[gnso-rds-pdp-wg] [renamed] Key early questions

Sam Lanfranco sam at lanfranco.net
Wed May 11 15:54:11 UTC 2016

Just a quick short "keep it simple" comment on both TXVB's and Andrew 
Sullivan's postings:

The "why we_need_an_RDS" is a legitimate question and it has two parts.

Part one is why does ICANN need what data, and beyond that, and largely 
outside ICANN's remit, part two is why do Registries and Registrars need 

As far as ICANN is concerned the question is only around the data ICANN 
needs and the terms under which it is provided, stored, private and 
secure, terms of access by legal authorities etc.
ICANN can impose data requirements via its contracts with contracted 
parties and those may or may not be allowed to stand by the authorities 
in the countries where registries and registrars are located.

As the Irish have pointed out, some of what ICANN requires in its 
contracts is contrary to national law, even though enforcement has been 
lax. That is unlikely to continue, so whatever ICANN thinks it needs as 
it works through this gnso-rds-pdp-wg process, looking over the ICANN 
remit "fence" at legislation elsewhere is a judicious idea.

As for Andrew's point that operators have need for data to conduct their 
business, that "need" breaks down into three categories:
1. There is the data needed to meet ICANN's contracted requirements.
2. There is the data needed to conduct the business of dealing with 
clients as registrants (invoices, billing, payment, etc.).
3. There is desired data to conduct other marketing and innovative 
aspects of being a contracted operator (registry, registrar).

ICANN's focus should be primarily on category #1, with due respect to 
the costs and compatibilities with Registry and Registrar needs.
Category #2 is up to the contracted parties and they can compete or 
share best practices as they see fit, like any other industrial sector.
The only interest ICANN should have in Category #3 is to remain alert to 
data uses that may compromise the integrity of the DNS system and engage 
contracted parties when issues arise.

Rest assured that national and regional authorities will be also 
watching all of this with greater diligence.


On 5/11/2016 7:07 AM, TXVB wrote:
> I have this concern also. That was the #1 item to consider, per the 
> charter before plowing ahead.
> -------- Original Message --------
> On May 10, 2016, 1:16 PM, Andrew Sullivan wrote:
>     Hi,
>     I'm slightly concerned that we are forgetting in this discussion why
>     we _need_ an RDS in the first place.
>     On Tue, May 10, 2016 at 10:59:29AM -0400, Sam Lanfranco wrote:
>     >
>     > ICANN has business interests in defining what data to collect,
>     accessible by
>     > whom and under what conditions. It also has business interests,
>     from within
>     > its remit, in the data relationship with its contracted parties.
>     > However, ICANN’s contracted parties reside within national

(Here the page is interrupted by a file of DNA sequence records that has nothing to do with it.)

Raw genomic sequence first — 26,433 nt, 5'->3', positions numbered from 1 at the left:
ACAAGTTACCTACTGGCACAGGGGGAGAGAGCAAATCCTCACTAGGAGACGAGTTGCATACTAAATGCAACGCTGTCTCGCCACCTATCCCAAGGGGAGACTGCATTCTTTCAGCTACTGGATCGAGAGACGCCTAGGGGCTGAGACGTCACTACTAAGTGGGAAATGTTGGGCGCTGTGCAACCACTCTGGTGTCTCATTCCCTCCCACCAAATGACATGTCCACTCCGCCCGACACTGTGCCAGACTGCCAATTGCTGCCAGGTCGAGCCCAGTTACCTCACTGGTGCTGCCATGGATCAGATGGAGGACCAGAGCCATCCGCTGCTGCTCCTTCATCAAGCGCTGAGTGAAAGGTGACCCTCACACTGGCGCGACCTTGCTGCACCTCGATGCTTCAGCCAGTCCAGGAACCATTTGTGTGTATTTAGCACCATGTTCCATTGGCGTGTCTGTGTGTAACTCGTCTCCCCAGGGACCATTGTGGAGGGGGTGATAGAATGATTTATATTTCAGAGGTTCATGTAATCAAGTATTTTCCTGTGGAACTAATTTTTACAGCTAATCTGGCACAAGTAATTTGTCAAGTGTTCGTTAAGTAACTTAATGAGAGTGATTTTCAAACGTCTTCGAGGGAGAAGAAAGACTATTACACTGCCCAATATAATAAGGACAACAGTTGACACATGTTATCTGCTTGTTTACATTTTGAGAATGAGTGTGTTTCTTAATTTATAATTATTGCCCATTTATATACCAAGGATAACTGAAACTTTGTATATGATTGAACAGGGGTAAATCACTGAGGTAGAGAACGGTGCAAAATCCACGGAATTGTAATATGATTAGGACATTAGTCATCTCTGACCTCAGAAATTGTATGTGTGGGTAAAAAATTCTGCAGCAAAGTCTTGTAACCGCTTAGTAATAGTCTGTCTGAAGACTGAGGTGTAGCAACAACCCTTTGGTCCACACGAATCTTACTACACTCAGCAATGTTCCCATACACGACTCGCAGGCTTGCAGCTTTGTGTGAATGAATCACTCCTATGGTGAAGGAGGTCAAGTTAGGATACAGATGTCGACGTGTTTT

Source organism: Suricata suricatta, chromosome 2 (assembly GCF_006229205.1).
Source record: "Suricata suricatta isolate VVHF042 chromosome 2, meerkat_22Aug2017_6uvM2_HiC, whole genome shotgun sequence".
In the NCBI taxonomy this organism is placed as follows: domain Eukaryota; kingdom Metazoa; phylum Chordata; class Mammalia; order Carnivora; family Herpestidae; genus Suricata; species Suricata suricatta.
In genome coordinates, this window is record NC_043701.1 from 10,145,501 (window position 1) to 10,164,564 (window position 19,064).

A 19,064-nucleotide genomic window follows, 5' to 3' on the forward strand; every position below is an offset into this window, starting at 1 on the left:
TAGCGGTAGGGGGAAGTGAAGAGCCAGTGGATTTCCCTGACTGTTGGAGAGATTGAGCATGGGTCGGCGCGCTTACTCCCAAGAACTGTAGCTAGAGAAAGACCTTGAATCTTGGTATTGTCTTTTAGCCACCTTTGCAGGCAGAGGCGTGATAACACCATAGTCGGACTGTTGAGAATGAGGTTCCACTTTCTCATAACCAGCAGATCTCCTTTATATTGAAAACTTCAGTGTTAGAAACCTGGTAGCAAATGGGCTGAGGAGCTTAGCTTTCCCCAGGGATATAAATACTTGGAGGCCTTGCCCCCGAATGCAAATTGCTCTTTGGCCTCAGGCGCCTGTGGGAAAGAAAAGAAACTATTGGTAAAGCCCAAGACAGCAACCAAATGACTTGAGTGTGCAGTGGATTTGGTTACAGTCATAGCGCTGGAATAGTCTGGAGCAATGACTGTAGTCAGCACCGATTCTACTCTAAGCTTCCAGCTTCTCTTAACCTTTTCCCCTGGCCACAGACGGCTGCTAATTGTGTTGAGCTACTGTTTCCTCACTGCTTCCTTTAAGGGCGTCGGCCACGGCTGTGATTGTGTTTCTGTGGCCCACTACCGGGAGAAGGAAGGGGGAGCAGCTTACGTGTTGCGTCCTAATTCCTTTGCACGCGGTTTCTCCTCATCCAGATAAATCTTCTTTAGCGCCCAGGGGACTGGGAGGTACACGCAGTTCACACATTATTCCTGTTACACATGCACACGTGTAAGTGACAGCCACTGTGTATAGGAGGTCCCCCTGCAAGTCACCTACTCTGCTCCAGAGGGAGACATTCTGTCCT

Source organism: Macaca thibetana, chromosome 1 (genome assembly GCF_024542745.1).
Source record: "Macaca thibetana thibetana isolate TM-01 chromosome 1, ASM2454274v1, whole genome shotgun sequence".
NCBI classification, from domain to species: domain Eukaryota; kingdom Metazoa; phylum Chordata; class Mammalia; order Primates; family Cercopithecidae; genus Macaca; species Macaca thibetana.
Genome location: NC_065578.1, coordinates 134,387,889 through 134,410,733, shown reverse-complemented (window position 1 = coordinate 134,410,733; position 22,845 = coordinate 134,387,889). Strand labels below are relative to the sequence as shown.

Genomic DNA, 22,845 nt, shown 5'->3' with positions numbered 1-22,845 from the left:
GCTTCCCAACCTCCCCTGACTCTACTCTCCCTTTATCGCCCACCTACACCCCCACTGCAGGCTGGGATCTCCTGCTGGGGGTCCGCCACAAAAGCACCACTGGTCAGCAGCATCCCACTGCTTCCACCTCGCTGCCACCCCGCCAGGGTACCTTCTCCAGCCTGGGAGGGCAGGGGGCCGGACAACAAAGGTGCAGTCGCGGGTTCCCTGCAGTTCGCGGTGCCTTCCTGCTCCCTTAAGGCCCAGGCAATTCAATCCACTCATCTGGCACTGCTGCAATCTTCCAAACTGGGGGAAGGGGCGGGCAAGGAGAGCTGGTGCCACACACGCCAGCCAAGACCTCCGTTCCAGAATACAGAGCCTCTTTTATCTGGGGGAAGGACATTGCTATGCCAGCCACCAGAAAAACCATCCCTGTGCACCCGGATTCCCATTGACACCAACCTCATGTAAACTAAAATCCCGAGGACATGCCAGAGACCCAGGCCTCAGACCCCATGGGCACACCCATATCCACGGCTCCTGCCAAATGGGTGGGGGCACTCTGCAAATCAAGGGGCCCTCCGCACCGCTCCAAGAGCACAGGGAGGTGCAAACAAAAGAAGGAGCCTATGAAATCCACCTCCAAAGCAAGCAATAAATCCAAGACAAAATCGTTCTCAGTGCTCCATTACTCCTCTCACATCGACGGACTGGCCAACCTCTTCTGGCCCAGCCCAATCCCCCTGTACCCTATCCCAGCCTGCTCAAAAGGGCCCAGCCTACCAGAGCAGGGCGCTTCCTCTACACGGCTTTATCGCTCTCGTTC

>     jurisdictions,
>     > and the relevant data is hosted within national jurisdictions,
>     so ICANN
>     > cannot unilaterally define what constitutes legitimate data
>     policy within
>     > its business interests.
>     All of the above is something I agree with, but there's another
>     important point. For good, sound, plain old technical reasons, it's
>     important that operators be able to contact each other outside of the
>     Internet, so that when stuff breaks it's at least logically possible
>     that one could try to fix it.
>     The key point is that this is not some peculiar business interest of
>     ICANN, but instead a fundamental interest of anyone who uses the DNS
>     (i.e. approximately anyone who uses the Internet). It's basic to why
>     we have ICANN at all.
>     None of this is an argument that _all_ the information in any
>     particular RDS policy is what ought to be in the RDS. But at the same
>     time, it seems to me that some views about RDS treat every data field
>     as if it's a simple matter of political negotiation or something like
>     that. They're not all that way. As an operator of actual technical
>     infrastructure, I need to be able to contact someone who is causing
>     problems on my network, and that ability to contact had better not
>     depend on the Internet since the problem in question is likely to
>     result from some sort of interoperation failure in the first place.
>     Therefore,
>     > Some will brand this as the “fracturing of the Internet”. It is
>     in fact
>     > other jurisdictions taking responsibility for Internet
>     governance outside
>     > ICANN’s remit, but within their remit.
>     I don't think that all of this is just about "Internet governance",
>     any more than (say) port number allocations are a matter for Internet
>     governance. Some of it is just a fundamental part of having an
>     Internet at all. Remember, it's an inter-net because of the network
>     of networks part. Interoperation is a fundamental part, not something
>     you get to choose or not from a menu of available policy options.
>     Best regards,
>     A
>     -- 
>     Andrew Sullivan
>     ajs at anvilwalrusden.com
>     _______________________________________________
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>     gnso-rds-pdp-wg at icann.org
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>     _______________________________________________
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"It is a disgrace to be rich and honoured
in an unjust state" -Confucius
Dr Sam Lanfranco (Prof Emeritus & Senior Scholar)
Econ, York U., Toronto, Ontario, CANADA - M3J 1P3
email:Lanfran at Yorku.ca    Skype: slanfranco
Phone: +1 613-476-0429 cell: +1 416-816-2852

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